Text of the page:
Solemnity of Saints Peter and Paul
Peter went out and followed him; he did not realize that what was happening with the angel’s help was real; he thought he was seeing a vision.(Acts 12:9) This is a most unusual remark from the narrator of the Acts of the Apostles. How could Peter not know the difference between a vision and reality? This gives some idea of what a vision was for the early Christians. We often think of visions as dreams or hazy, even if overwhelming, ideas. They are the sorts of things that can be clearly distinguished from reality just as we ordinarily distinguish thoughts from the experienced world. But this text makes clear, for the early Christians a vision was more serious. It not only took over the mind and the sense perceptions but presented itself as reality. In a vision, one could walk and talk and respond to the environment. A vision, for them, was more like being transported to an alternate reality.
This has implications for our own discernment. People often seek signs and visions from God to know what to do. They want a way forward but cannot imagine one. In this anxious state, anything becomes a sign or vision. A candle burning out too early, an unexpected thought popping into the mind, all sorts of trivialities become a basis for making a major decision. These trivialities do not rise to the level of the biblical witness. Which is not to say that God cannot speak to us through them. Rather, it means that we must be all the more discerning in those moments. The biblical witness leads us to believe the intervention of God is clear and apparent to the believer. A hardened skeptic could surely still find a way to doubt, but those possessing faith and an abiding relationship with God have certainty. Even in the example of Peter not knowing if he was having a vision or not, he was certain God was speaking. Something important was being communicated to him, so he listened and obeyed.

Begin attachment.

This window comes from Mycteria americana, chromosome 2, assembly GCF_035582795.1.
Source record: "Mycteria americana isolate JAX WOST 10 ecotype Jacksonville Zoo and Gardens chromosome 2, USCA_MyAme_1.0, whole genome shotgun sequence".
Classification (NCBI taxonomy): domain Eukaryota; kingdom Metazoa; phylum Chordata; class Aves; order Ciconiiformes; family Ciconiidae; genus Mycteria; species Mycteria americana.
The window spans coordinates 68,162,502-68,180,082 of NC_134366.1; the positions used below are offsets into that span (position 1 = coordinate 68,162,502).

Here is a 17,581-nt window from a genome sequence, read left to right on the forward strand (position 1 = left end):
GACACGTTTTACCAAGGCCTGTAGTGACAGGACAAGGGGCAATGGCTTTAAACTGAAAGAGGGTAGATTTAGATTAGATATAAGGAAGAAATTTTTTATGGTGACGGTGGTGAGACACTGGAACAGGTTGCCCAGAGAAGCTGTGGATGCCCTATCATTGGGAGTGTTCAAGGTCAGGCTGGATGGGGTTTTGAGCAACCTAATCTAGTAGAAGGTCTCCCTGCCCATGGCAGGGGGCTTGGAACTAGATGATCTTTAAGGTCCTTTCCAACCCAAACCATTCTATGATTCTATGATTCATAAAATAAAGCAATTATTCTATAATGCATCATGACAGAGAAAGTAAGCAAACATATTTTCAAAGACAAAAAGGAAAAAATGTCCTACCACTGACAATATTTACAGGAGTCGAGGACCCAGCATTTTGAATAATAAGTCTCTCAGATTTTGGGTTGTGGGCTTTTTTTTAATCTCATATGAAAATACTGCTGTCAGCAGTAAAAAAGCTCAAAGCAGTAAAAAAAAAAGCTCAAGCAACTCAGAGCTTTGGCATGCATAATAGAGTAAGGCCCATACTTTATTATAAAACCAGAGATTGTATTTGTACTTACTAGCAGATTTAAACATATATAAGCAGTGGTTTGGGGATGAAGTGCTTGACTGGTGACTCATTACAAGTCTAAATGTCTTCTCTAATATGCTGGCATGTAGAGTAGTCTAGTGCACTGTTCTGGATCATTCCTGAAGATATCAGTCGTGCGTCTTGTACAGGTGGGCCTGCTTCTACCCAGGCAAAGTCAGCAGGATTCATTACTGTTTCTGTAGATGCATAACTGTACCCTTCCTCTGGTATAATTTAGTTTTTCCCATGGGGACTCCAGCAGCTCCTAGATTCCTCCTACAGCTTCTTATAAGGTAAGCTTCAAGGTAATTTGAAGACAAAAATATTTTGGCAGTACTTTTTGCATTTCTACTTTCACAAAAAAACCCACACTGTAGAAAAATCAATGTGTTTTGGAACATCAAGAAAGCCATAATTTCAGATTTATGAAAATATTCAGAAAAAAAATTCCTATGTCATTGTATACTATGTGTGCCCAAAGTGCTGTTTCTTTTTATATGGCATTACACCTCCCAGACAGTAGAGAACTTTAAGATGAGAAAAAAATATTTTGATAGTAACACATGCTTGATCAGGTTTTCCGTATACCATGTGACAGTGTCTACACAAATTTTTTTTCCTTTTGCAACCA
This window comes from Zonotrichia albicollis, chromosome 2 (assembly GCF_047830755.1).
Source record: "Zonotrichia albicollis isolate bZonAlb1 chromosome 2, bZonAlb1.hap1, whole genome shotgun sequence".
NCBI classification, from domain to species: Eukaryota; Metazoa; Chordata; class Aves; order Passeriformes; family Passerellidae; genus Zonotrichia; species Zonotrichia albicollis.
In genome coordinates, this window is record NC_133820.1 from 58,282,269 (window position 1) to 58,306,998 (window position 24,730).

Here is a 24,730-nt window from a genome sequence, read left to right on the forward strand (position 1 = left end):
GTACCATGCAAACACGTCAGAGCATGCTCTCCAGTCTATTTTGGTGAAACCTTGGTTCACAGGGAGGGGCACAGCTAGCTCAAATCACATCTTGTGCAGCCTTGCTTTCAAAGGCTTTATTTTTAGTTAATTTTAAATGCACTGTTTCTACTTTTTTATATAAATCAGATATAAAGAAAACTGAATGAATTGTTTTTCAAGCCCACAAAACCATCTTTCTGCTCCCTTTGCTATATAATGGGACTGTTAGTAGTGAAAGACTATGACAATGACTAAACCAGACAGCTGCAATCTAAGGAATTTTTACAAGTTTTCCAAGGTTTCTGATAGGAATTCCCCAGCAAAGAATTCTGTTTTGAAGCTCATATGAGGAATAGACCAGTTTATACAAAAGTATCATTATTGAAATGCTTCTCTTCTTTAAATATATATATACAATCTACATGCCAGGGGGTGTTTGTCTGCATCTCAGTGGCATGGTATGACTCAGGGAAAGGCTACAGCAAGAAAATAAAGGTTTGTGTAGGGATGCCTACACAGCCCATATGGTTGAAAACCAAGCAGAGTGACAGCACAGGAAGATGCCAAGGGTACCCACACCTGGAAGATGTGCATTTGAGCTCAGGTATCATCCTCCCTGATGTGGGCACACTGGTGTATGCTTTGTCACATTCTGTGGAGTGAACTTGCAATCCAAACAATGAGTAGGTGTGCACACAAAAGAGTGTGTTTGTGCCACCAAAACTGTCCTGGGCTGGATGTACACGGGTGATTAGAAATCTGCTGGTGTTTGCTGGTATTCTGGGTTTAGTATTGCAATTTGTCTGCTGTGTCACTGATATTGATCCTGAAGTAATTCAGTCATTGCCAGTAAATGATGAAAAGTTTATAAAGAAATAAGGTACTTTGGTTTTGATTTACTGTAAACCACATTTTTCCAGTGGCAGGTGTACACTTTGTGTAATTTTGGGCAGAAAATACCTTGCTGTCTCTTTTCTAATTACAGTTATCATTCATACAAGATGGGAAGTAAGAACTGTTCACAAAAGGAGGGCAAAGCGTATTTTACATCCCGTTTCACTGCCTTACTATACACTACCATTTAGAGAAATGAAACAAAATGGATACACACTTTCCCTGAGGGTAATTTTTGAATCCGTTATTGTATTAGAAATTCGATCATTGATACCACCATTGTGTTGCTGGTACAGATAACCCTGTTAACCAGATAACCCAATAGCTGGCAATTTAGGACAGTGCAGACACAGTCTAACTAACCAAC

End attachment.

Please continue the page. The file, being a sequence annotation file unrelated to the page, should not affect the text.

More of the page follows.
In our lives we should look to this standard as well. While Jesus could reach out to us by means of little coincidences, we can also easily create them in our loves. Our brains are like pattern finding machines. The brain creates order anywhere it can and this can lead us to being deceived. True discernment requires we doubt those patterns, that we open ourselves to the possibility of being wrong, and even the possibility that God will not answer. When God wants to be heard, he will be. There is no need to fear missing signs so long as we remain in relationship with him and faithful to the life of prayer.